The agreement recognizes the role of non-partisan stakeholders in the fight against climate change, including cities, other sub-national authorities, civil society, the private sector and others. To contribute to the goals of the agreement, countries presented comprehensive national climate change plans (national fixed contributions, NDC). These are not yet sufficient to meet the agreed temperature targets, but the agreement points to the way forward for further measures. Currently, 197 countries – every nation on earth, the last signatory is war-torn Syria – have adopted the Paris Agreement. 179 of them have consolidated their climate proposals with official approval, including, for the time being, the United States. The only major emitters that have yet to formally accede to the agreement are Russia, Turkey and Iran. The adoption of the agreement sends a message to the world that countries are taking the fight against climate change seriously. It is a remarkable triumph that the 196 parties to the Convention have reached this agreement. The president`s promise to renegotiate the international climate agreement has always been a smokescreen, the oil industry has a red phone at the Home Office, and will Trump bring food trucks to Old Faithful? Recognizing that many developing countries and small island developing states that have contributed the least to climate change are most likely to suffer the consequences, the Paris Agreement contains a plan for developed countries – and others that are able to do so – to continue to provide financial resources to help developing countries reduce and increase their capacity to withstand climate change.
The agreement builds on the financial commitments of the 2009 Copenhagen Accord, which aimed to increase public and private climate finance to developing countries to $100 billion per year by 2020. (To put it in perspective, in 2017 alone, global military spending amounted to about $1.7 trillion, more than a third of which came from the United States. The Copenhagen Pact also created the Green Climate Fund to mobilize transformation funding with targeted public dollars. The Paris agreement expected the world to set a higher annual target by 2025 to build on the $100 billion target by 2020 and create mechanisms to achieve this. Finally, instead of giving China and India a passport to pollution, as Trump asserts, the pact is the first time these two major developing countries have agreed on concrete and ambitious climate commitments. The two countries, which are already poised to be world leaders in renewable energy, have made considerable progress in achieving their Paris goals. And since Trump announced his intention to withdraw the United States from the agreement, the Chinese and Indian leaders have reaffirmed their commitment and continued to implement domestic policies to achieve their goals. The Paris Agreement aims to limit global warming well below 2 degrees Celsius and as close as 1.5 degrees Celsius, to strengthen the economic and social capacity to adapt to extreme weather conditions, and to direct the magnitude and speed of global financial flows so that they correspond to the way forward to achieve very low-carbon, climate-resistant development. Countries have every reason to respect the terms of the agreement. It is in their interest to implement the agreement, not only to realize the benefits of combating climate change, but also to show global solidarity. The Paris Agreement was launched at the signing on April 22, 2016 (Earth Day) at a ceremony in New York.  After the agreement was ratified by several EU member states in October 2016, there were enough countries that had ratified the agreement to produce enough greenhouse gases in the world for the agreement to enter into force.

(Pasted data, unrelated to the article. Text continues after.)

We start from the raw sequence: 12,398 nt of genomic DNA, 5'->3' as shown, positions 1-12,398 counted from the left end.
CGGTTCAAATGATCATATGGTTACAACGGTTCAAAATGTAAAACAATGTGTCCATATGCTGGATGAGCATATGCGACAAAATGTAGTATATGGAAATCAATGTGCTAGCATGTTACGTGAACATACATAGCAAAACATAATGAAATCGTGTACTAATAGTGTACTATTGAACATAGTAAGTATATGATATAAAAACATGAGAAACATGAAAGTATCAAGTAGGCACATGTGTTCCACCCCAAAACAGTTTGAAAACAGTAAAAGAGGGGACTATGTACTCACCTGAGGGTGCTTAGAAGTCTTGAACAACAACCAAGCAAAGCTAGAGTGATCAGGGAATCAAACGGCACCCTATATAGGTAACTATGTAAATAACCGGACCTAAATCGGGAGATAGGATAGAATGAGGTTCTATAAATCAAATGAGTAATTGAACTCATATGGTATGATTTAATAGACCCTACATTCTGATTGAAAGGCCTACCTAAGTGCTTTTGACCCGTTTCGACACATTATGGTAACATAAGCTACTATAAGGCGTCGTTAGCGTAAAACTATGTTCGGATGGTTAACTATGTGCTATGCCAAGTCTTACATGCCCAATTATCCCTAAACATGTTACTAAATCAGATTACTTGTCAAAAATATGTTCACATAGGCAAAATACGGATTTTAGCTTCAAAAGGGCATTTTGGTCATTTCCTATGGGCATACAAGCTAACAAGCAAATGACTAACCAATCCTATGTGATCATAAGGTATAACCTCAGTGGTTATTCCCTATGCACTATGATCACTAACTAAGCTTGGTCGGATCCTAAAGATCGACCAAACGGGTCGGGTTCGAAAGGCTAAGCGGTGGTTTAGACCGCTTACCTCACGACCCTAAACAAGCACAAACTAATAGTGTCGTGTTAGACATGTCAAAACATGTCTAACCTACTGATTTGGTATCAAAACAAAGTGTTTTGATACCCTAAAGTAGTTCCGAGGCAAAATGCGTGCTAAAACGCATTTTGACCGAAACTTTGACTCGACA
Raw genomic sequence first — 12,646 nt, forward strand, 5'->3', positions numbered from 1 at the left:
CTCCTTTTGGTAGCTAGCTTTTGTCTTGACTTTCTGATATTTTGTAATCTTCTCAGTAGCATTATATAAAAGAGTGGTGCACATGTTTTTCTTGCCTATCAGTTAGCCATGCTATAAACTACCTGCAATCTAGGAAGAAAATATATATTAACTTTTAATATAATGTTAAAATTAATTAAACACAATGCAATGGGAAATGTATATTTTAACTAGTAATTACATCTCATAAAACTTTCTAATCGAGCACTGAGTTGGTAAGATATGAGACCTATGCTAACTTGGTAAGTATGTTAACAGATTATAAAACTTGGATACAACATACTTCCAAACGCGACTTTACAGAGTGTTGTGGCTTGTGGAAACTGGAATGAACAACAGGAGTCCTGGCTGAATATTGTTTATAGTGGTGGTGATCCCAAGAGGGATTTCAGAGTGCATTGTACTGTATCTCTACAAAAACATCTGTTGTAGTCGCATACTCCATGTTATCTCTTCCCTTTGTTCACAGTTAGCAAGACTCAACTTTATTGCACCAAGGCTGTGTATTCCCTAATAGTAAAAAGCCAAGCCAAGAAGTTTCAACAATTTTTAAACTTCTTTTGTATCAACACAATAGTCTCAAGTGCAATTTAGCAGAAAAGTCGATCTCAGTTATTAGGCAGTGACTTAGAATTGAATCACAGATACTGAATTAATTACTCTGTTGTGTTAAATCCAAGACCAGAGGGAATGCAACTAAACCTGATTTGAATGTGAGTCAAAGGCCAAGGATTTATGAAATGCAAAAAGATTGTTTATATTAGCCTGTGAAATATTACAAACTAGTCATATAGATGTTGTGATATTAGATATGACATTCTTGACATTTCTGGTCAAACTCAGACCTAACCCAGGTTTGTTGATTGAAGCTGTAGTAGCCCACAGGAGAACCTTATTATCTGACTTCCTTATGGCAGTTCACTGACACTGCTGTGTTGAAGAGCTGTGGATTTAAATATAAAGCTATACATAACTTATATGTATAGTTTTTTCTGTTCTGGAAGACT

The agreement came into force on November 4, 2016.  Article 28 of the agreement allows the parties to terminate the contract following a notification of a call to the de-use